May 30, 2008

William Hill responds to ASA ban; questions National Lottery

William Hill has responded to a decision by the Advertising Standards Authority (ASA) to ban one of its television advertisements by saying it was “disappointed” by the judgement, and has asked for parity with the UK National Lottery, adding that the minimum age for the purchase of lottery tickets and products should be raised to 18.

A statement from the company said: “We are disappointed by the ASA’s ruling, which was based upon just three complaints from an audience of several million viewers. We take our role in encouraging socially responsible gambling very seriously and the William Hill Bingo advert was designed to be humorous and light-hearted, emphasising the fun aspects of playing bingo.”

The ASA ruling judged that the woman’s impatience to get her husband out of the house to play bingo showed signs of addiction. William Hill disagreed and said the woman’s behaviour was not an indication of “problem gambling” and was aimed at poking fun at an everyday domestic situation.

William Hill’s statement added: “Whilst we accept the ASA’s ruling and have taken on board its observations, we remain confused by a situation, where this advert is deemed in breach of advertising codes, whilst Camelot can run the National Lottery, exploiting a situation whereby 16-year-olds are allowed to buy scratch cards and sales are increasing through the marketing of themed products for feature films such as Indiana Jones, which appeal directly to minors.”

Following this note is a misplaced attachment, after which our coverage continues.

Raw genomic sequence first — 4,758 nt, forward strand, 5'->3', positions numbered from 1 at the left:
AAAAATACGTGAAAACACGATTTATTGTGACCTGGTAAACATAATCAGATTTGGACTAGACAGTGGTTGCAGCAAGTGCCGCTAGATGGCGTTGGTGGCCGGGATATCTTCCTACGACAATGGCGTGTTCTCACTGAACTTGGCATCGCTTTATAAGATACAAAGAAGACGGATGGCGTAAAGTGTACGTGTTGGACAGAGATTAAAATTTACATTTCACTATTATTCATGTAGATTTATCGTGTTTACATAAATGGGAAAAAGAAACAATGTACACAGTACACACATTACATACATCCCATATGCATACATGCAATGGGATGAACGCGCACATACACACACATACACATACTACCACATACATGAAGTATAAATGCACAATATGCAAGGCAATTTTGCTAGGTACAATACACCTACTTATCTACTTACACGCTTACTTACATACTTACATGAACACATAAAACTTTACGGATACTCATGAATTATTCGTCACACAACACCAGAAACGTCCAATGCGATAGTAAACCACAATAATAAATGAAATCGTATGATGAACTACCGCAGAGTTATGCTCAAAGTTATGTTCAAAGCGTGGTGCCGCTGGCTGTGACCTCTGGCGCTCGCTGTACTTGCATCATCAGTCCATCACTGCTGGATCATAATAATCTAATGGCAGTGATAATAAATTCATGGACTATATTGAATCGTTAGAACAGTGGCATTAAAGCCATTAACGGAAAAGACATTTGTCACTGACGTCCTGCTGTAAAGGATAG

In terms of the National Lottery comparison, the statement added: “If the government is serious about social responsibility, is it not time to raise the minimum age for sales of lottery products to 18 and bring Camelot in line with general compliance by including it under the Gambling Commission?”

The ASA deemed that the advert depicted addictive behaviour, with gambling taking preference over family life, and implied that the woman in the advertisement was “desperate to play online bingo and needed her husband to leave the house immediately to enable her to” do so.

The advert shows a woman moving a clock hand forward so her husband leaves the house, leaving her free to play bingo online. The number of complaints about the advertisement totalled seven. In its adjudication, the ASA said: “Three viewers objected that the ad was harmful because they believed it depicted someone who was addicted to gambling and was attempting to hide that from their family.”

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